Digital identity verification is a term that is rapidly evolving and often is given different definitions.
Juniper Research considers digital identity to be: ‘A digital representation of an entity; this can be one or more individual pieces of identifying data, an event, or a signal such as an assurance indicator, and similar, yet to be determined, items defined by the industry.’
Within the parameters of this definition, digital identity verification “can be considered not merely as identifying an individual, but also validating their attributes and features represented digitally; using digital solutions.”
Juniper Research pointed out that digital identity verification is “the verification of identity using digital methods.”
The report explained that digital identity verification is used “to enable the remote verification of an individual’s identity, ensuring that they are who they claim to be.” This is most often used for digital onboarding customers “onto a service, but can also be used to verify identity when authorizing money transfers, or for access management.”
With the growing threats and increasingly complex fraud methods “used by malicious actors, it is vital that institutions that handle sensitive data use the most up-to-date methods to protect their users.”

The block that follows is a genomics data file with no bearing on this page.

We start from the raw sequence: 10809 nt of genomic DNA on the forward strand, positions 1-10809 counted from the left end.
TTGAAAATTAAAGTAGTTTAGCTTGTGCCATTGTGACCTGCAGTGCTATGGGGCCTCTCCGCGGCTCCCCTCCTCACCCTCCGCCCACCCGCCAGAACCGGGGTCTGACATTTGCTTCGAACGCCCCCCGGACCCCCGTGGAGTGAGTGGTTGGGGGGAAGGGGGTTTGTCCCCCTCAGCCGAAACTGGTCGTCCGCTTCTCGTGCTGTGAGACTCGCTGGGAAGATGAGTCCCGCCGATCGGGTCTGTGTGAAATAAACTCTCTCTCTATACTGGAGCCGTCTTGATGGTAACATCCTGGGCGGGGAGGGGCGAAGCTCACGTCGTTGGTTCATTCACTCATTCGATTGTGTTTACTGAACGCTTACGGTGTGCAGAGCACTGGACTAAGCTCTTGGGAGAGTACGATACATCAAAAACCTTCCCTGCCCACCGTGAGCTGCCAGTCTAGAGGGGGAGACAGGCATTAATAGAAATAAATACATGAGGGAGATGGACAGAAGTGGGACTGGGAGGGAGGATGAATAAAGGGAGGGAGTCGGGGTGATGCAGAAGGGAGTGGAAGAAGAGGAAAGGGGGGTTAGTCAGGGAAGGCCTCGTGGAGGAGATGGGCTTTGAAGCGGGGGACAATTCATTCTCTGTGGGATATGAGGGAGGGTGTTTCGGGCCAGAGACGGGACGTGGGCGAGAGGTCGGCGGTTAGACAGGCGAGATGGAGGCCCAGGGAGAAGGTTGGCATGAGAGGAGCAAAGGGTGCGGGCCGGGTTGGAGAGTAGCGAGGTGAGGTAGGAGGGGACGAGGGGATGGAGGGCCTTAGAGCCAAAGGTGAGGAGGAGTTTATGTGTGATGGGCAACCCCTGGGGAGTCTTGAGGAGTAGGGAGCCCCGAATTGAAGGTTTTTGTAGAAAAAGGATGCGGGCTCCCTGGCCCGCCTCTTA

The report added that many digital identity verification vendors “offer solutions that increase the accuracy, security, and user experience of the onboarding process, and of other digital identity verification use cases. It is also important that due to the variety of use cases, different forms of identity verification will excel in different environments.”
With the growth of eCommerce, digital banking, and other digital financial services, these methods needed “to evolve to provide security to users operating in the online space.”
In response to this, there “was also a growth in the volume and complexity of the fraud threats faced.” This has led to “a constant arms race between fraud and digital identity verification methods.”
A major advancement in digital identity verification in the last decade “has been the emergence of commercially viable biometric systems to allow for user verification.”
This is most prominently seen in mobile devices. Initially fingerprints, and then facial scans, were used “to control access to the device.” These systems are being “integrated into third-party digital identity verification systems; making it easier for a user to verify their identity using their mobile device,” the report added.
The report concluded:
“The number of digital identity verification checks will surpass 70 billion in 2024; growing 16% on the previous year’s number of 61 billion.”